Sold For Marriage – by Anthony Slide (1980)

The kindergarten of the movies : a history of the Fine Arts Company

Sold For Marriage – By Anthony Slide – 1980

Sold for Marriage is an interesting story of a Russian family emigrating to the United States and attempting to sell their daughter (Lillian Gish) to a wealthy, elderly suitor. The first two reels, set in the Russian steppes, are impressive in their detail, and in these reels there is at times a comic vein apparent, particularly in the titles and in Miss Gish’s looking her ugly and old suitor up and down before exclaiming, “Marry that beast!” Throughout much of the film, the actress has a pouting look on her face, but there is fine acting in the scene in which she grabs a pair of scissors and considers killing the suitor to whom she has been sold. Despite some beautiful early scenes in the snow and one brief shot of Lillian’s lover, Jim, played by Frank Bennett, on a train speeding from San Francisco to Los Angeles, Sold for Marriage is not a great film. Julian Johnson, writing in Photoplay (June, 1916) gives an accurate appraisal: “Lillian Gish puts a convincing touch on a play of Russian life which is not convincing in itself.” Oscar Cooper in Motion Picture News (April 15, 1916) also endorsed Miss Gish’s performance, noting “Her work here, as always, gives the impression that she is one of the very few who can justly be called screen stars.”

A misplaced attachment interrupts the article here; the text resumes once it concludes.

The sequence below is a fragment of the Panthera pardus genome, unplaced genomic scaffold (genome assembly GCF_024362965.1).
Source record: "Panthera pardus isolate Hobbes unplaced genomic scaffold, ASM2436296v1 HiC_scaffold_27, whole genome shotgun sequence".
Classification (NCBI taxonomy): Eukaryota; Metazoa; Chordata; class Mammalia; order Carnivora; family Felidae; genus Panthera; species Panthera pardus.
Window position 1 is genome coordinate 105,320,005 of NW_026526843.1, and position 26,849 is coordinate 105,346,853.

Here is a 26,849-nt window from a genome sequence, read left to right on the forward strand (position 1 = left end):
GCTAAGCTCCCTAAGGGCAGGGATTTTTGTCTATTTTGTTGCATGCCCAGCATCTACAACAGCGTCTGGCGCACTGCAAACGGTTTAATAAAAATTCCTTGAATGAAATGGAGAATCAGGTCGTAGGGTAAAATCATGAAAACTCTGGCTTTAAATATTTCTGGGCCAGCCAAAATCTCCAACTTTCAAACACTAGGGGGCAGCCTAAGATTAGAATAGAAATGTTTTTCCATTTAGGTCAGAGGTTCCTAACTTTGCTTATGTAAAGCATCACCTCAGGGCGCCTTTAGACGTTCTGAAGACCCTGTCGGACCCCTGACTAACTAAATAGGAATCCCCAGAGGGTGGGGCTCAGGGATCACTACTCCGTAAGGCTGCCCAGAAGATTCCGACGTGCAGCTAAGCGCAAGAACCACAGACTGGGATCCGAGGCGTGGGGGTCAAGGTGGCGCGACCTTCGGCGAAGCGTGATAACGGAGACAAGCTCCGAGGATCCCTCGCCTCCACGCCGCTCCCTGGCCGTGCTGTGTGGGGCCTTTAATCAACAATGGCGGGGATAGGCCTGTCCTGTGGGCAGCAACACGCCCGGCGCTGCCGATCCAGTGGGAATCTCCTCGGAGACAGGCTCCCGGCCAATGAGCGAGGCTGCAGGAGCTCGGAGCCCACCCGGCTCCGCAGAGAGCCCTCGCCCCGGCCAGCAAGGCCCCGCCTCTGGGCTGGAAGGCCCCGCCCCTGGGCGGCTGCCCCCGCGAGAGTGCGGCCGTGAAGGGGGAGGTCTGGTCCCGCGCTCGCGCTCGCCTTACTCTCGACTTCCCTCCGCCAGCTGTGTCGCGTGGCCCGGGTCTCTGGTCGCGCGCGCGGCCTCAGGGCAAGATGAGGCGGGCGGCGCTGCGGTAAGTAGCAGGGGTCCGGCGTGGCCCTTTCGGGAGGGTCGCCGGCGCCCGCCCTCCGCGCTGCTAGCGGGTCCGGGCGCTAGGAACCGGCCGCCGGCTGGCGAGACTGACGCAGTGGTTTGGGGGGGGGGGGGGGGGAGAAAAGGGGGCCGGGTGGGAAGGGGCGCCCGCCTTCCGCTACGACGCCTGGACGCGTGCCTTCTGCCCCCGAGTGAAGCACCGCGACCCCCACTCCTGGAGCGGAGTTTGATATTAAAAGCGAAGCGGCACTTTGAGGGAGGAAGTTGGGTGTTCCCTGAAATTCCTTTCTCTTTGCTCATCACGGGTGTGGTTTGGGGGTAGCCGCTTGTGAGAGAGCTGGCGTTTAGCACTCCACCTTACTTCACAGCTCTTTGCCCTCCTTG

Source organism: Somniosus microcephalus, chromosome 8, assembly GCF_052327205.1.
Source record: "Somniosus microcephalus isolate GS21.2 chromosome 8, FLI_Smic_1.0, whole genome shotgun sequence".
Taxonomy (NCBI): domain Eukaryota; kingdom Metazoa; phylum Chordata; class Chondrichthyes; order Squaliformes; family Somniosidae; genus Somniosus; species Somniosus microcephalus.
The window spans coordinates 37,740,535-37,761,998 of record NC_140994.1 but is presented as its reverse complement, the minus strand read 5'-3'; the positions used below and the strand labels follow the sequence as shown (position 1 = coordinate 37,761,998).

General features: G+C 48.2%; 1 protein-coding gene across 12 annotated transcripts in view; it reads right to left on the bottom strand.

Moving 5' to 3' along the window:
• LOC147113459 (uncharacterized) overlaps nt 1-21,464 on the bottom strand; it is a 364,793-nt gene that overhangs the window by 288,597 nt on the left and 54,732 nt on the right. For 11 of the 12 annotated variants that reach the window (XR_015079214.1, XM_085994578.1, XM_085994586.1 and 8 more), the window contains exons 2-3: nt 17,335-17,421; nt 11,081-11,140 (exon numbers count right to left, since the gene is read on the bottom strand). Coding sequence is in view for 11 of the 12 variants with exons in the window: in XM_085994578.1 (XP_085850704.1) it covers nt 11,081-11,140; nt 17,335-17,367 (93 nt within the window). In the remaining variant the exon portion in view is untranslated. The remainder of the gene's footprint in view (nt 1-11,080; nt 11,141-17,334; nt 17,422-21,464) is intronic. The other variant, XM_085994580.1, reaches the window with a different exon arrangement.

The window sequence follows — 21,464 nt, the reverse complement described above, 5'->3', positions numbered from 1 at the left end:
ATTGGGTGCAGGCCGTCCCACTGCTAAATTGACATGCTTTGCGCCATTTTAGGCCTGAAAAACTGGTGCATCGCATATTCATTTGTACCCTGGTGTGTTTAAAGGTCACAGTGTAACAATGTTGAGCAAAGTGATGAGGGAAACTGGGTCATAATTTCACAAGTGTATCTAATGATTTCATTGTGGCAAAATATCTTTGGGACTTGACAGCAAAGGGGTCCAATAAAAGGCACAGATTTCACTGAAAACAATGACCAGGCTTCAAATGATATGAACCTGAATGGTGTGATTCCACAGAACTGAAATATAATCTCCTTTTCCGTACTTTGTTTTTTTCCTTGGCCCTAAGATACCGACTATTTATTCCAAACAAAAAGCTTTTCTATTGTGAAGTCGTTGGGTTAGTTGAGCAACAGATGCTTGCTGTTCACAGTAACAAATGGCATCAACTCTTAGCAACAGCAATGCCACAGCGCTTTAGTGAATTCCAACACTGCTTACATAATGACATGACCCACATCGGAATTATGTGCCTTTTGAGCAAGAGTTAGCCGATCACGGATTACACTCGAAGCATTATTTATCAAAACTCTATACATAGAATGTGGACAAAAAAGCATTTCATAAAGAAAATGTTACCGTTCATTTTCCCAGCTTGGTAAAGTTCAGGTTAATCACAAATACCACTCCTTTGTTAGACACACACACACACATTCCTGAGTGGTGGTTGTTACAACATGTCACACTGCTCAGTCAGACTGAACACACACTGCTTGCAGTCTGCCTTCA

Excerpt from

  • THE KINDERGARTEN OF THE MOVIES:
  • A History of the Fine Arts Company by
  • Anthony Slide – 1980

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